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Valuing the Unique


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With his economics of singularities, Lucien Karpik has given researchers even more than a masterpiece of economic sociology. He introduces new methods, new concepts, and new results. He shows how the differences between markets are more important than their similarities, and how our approach to markets should deal first and foremost with qualities. This book puts economics back on the road toward generality! -- Olivier Favereau, Universite Paris X and Centre National de la Recherche Scientifique Valuing the Unique is an exciting foray onto new ground for economic sociology. In studying markets of singularities, Lucien Karpik provides a wealth of fascinating examples of judgment devices whereby we value goods and services that are incommensurable. A singular achievement! -- David Stark, author of "The Sense of Dissonance: Accounts of Worth in Economic Life" This is one of these rare books that reveals a new economic province. Far removed from the familiar domain of customary economics there lies the realm of singularities--goods and services for which the issue of quality lies beyond any question of price. By successfully integrating culture and market, and the politics of the market, Valuing the Unique has implications for general and theoretical sociology. It presents a most lively and useful read for those interested in the manner in which markets actually function. -- Philippe Steiner, Universite Paris-Sorbonne Valuing the Unique is the most important book to be published in economic sociology in many years. Karpik develops a full-fledged sociological alternative to understanding the problem of singularities, and offers conceptual breakthroughs that make hitherto puzzling issues much easier to comprehend. No debates on the issue of the valuation of goods will be able to ignore Karpik's theoretical contribution. -- Jens Beckert, director of the Max Planck Institute for the Study of Societies This is a wonderfully stimulating book--evocative, provocative, ambitious, and certain to spark debate. It poses important questions and offers new conceptual tools for economic sociology. There is a lot to think about here. -- Bruce Carruthers, Northwestern University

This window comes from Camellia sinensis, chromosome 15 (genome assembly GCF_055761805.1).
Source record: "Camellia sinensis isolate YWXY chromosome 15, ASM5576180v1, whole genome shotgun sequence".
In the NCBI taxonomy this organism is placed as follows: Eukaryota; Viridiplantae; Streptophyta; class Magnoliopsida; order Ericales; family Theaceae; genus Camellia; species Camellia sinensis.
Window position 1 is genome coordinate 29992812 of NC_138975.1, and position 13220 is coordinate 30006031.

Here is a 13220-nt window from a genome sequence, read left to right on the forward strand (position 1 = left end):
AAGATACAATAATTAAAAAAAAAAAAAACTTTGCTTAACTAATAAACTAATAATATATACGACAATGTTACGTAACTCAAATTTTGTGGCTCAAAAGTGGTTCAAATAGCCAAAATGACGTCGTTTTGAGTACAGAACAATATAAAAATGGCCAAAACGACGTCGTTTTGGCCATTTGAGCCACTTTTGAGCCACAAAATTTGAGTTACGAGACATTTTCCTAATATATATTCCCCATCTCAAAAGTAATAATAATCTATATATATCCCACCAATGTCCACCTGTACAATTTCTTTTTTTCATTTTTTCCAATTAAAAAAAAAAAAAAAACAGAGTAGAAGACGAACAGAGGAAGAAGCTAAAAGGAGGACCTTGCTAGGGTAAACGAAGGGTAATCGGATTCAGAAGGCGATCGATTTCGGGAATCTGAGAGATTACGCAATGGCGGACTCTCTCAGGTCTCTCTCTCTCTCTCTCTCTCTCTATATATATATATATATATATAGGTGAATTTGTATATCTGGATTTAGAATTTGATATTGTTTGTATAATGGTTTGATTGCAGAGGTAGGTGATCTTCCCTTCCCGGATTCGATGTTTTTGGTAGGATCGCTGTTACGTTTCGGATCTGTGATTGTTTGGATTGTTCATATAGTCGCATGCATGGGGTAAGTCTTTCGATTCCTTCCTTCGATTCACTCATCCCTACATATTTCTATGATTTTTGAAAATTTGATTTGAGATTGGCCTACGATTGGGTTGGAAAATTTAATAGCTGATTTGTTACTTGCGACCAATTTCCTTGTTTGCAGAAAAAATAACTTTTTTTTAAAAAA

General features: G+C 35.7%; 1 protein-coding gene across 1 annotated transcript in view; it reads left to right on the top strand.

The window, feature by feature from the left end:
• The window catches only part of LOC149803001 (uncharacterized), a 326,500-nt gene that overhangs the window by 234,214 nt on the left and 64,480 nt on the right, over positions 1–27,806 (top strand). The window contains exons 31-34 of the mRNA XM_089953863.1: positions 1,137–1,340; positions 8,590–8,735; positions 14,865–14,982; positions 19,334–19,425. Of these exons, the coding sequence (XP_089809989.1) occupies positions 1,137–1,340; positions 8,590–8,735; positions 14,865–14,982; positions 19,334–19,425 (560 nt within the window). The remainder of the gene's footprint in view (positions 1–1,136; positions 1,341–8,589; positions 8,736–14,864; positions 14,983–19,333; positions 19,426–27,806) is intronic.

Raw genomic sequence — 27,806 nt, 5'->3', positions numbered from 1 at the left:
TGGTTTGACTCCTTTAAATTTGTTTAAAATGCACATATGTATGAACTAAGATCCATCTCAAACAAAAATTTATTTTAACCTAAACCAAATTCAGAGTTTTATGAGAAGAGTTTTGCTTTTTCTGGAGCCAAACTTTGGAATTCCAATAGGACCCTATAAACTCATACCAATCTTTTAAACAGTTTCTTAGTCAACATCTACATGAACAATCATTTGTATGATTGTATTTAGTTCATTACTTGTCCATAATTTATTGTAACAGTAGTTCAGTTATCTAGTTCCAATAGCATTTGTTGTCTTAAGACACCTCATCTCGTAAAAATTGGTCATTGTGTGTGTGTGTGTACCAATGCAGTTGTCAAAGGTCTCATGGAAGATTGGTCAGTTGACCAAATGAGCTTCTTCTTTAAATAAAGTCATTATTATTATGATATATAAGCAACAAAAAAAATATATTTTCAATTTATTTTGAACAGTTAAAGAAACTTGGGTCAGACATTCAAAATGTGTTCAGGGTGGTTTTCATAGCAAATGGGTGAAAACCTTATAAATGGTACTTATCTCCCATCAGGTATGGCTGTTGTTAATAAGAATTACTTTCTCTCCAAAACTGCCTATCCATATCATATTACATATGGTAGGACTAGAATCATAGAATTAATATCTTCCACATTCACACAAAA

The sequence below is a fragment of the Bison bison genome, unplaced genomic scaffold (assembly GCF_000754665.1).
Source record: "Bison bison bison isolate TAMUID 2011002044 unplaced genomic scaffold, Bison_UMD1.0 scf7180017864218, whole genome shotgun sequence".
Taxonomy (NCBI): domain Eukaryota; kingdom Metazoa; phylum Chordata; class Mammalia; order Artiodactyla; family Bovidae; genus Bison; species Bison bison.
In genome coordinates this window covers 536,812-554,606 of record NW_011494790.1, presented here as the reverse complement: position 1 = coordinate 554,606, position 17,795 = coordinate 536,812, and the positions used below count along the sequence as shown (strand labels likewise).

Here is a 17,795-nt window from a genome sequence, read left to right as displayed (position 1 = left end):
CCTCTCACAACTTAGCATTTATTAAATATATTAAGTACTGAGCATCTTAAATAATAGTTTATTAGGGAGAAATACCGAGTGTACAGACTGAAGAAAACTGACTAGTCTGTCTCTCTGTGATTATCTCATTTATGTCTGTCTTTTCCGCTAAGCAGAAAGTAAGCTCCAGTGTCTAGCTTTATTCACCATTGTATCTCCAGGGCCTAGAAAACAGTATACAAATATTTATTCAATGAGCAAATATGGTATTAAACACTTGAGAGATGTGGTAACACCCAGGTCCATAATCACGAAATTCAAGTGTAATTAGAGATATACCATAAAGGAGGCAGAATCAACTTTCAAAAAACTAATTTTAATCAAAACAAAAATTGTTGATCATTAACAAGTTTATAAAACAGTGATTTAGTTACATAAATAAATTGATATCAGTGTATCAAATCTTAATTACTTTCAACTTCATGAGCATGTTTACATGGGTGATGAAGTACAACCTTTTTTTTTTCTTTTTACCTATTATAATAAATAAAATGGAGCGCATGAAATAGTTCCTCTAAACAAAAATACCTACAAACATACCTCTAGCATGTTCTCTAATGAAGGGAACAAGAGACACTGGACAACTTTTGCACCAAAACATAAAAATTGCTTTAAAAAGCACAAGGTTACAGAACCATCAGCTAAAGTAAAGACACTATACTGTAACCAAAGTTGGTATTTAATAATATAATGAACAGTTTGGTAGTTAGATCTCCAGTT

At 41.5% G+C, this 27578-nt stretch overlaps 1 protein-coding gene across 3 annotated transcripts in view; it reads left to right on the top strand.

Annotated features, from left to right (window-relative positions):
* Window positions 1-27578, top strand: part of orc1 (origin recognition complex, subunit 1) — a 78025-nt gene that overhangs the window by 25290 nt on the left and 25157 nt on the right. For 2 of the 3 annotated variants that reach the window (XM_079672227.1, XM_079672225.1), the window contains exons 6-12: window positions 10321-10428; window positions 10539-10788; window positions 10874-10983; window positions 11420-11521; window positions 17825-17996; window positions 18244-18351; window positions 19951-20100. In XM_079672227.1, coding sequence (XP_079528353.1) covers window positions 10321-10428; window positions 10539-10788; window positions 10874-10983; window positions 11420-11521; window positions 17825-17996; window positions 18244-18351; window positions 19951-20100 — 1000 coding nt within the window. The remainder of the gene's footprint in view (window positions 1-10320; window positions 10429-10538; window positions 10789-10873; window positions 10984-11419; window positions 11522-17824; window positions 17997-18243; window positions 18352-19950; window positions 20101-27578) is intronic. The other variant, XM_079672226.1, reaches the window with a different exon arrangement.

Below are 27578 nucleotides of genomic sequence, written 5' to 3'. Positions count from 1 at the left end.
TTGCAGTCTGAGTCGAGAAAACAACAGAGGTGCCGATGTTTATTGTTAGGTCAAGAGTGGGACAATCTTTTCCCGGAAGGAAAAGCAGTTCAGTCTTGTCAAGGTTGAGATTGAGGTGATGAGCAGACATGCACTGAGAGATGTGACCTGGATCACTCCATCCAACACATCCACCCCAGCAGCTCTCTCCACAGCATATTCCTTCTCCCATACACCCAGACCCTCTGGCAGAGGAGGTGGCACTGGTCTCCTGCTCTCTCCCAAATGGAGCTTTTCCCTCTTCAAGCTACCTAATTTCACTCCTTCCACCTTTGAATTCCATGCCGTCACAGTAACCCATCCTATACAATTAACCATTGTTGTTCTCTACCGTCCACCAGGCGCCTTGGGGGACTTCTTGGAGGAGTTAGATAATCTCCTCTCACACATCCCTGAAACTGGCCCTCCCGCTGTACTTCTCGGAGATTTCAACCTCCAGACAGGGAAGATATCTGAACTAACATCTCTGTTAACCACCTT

Table of Contents